Assuming that the Hercules card is the only one in the system, we can use double-buffering in video memory, just like on EGA and unchained VGA modes. Porting my polygon routine was quite straightforward from here on in. There was a slight problem however: the routine only supported flatshading, and Hercules has only two shades: black and white (or amber, green, or whichever other colour your monochrome display may use). So I decided to implement a simple dithering scheme, so that you could discern the individual faces:
Yes, it’s rather flickery, because the vsync does not appear to work correctly. I’m not sure if that’s dosbox’ fault, or if the vsync bit on the 6845’s status register does not work on real Hercules hardware. But it will have to do.
PCjr and Tandy
Although I have now REALLY covered every single graphics card I ever owned, there was still one graphics standard that was reasonably popular in the early days: the enhanced 16-colour mode of IBM’s PCjr, and the clones made by Tandy. Okay, I have no support for the Plantronics mode on my first PC, but I no longer have that PC, and I don’t think dosbox is compatible with it… It seems easy enough to add support for it though: It is like CGA, but with two extra even/odd bitplanes at segment BC00h. It combines the 2-bit pixels from B800 and BC00 to a 4-bit pixel.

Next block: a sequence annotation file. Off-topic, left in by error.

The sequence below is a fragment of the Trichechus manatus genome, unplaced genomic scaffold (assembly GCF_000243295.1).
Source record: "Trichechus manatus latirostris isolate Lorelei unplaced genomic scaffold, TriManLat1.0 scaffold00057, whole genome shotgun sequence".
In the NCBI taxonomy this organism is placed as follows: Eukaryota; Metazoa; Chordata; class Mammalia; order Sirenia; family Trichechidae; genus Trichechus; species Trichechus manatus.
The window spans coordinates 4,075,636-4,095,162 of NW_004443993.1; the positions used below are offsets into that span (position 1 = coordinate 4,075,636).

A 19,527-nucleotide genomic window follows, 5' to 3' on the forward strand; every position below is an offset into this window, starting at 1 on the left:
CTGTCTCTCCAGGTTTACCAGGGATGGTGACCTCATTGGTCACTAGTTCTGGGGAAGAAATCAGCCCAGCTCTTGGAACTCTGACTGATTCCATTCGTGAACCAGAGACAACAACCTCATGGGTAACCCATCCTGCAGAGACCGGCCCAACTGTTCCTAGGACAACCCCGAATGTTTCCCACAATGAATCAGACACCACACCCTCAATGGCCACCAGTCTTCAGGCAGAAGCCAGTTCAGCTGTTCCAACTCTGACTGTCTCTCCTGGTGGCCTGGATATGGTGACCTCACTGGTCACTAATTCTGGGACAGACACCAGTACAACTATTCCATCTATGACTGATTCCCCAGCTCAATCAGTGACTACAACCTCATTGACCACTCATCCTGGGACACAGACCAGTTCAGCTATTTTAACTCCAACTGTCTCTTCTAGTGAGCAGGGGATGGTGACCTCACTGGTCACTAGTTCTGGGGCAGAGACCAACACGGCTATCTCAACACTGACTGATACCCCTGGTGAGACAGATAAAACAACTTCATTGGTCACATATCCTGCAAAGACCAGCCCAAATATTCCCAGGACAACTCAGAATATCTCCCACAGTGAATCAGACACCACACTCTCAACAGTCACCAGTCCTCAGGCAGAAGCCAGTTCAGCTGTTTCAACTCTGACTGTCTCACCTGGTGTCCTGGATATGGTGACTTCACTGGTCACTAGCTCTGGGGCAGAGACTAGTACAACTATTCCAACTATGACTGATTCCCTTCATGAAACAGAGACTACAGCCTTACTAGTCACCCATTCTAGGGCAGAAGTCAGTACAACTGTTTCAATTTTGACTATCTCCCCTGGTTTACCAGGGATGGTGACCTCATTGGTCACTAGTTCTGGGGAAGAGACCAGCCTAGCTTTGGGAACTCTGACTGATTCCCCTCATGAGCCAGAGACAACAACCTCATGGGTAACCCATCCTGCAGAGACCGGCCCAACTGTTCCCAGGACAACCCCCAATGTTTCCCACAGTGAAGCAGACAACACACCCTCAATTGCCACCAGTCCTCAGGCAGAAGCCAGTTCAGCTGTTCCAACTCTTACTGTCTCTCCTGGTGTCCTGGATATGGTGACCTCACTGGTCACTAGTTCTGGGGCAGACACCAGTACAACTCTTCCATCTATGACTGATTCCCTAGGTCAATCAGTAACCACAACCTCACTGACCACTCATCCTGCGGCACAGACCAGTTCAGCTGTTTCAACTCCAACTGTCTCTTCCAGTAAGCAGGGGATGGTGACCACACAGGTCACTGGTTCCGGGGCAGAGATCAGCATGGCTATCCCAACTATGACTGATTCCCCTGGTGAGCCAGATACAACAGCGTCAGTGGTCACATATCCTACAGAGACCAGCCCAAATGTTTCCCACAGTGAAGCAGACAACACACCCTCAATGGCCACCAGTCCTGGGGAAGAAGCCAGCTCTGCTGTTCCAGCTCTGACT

Right, now onto PCjr/Tandy, because that mode IS supported by dosbox. This is yet another 16-colour mode, it does not work like EGA, and not like Plantronics either. Instead, it uses a packed-pixel format like CGA, so now there are two 4-bit pixels packed into each byte. And where CGA has even/odd planes at B8000 and BA000, PCjr/Tandy has 4 scanline-interleaved planes, much like Hercules, at B800, BA000, BC00 and BE00.
So PCjr/Tandy does not lend itself very well to fast polygon filling. With just 2 pixels per byte, and no special trickery to fill multiple planes at a time, it is not going to be all that efficient. But I’ve implemented it anyway, just to complete the whole set of graphics adapters:
And well, that’s it for now. I am not sure what I am going to do next. As I already mentioned in part 1, I may explore the graphics capabilities (or lack thereof) of the Commodore 64, or I may evolve these simple polygon routines into a more complete engine, allowing some simple objects to be animated on screen.